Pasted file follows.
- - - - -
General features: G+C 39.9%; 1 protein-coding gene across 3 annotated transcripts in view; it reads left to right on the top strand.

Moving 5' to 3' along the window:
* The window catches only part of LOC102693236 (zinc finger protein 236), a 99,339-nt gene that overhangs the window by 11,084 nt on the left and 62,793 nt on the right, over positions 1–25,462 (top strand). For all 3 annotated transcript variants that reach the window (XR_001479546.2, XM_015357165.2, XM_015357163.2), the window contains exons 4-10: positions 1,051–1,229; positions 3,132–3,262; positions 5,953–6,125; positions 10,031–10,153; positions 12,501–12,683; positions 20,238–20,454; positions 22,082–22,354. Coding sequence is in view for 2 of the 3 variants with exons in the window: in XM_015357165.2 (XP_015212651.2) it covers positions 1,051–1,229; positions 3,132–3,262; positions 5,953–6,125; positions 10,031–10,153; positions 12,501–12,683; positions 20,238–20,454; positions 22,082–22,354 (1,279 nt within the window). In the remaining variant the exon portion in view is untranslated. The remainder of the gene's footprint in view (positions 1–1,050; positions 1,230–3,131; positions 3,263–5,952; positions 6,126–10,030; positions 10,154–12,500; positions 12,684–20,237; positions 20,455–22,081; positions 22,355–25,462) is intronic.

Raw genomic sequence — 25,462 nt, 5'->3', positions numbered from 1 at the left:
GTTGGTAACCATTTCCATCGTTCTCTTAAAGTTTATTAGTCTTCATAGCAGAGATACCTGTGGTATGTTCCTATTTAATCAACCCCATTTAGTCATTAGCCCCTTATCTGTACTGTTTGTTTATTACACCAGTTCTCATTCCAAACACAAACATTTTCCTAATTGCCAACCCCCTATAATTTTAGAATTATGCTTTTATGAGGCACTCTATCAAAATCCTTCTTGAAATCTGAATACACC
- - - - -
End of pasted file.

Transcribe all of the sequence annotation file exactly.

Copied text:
General features: G+C 39.9%; 1 protein-coding gene across 3 annotated transcripts in view; it reads left to right on the top strand.

Moving 5' to 3' along the window:
* The window catches only part of LOC102693236 (zinc finger protein 236), a 99,339-nt gene that overhangs the window by 11,084 nt on the left and 62,793 nt on the right, over positions 1–25,462 (top strand). For all 3 annotated transcript variants that reach the window (XR_001479546.2, XM_015357165.2, XM_015357163.2), the window contains exons 4-10: positions 1,051–1,229; positions 3,132–3,262; positions 5,953–6,125; positions 10,031–10,153; positions 12,501–12,683; positions 20,238–20,454; positions 22,082–22,354. Coding sequence is in view for 2 of the 3 variants with exons in the window: in XM_015357165.2 (XP_015212651.2) it covers positions 1,051–1,229; positions 3,132–3,262; positions 5,953–6,125; positions 10,031–10,153; positions 12,501–12,683; positions 20,238–20,454; positions 22,082–22,354 (1,279 nt within the window). In the remaining variant the exon portion in view is untranslated. The remainder of the gene's footprint in view (positions 1–1,050; positions 1,230–3,131; positions 3,263–5,952; positions 6,126–10,030; positions 10,154–12,500; positions 12,684–20,237; positions 20,455–22,081; positions 22,355–25,462) is intronic.

Raw genomic sequence — 25,462 nt, 5'->3', positions numbered from 1 at the left:
GTTGGTAACCATTTCCATCGTTCTCTTAAAGTTTATTAGTCTTCATAGCAGAGATACCTGTGGTATGTTCCTATTTAATCAACCCCATTTAGTCATTAGCCCCTTATCTGTACTGTTTGTTTATTACACCAGTTCTCATTCCAAACACAAACATTTTCCTAATTGCCAACCCCCTATAATTTTAGAATTATGCTTTTATGAGGCACTCTATCAAAATCCTTCTTGAAATCTGAATACACC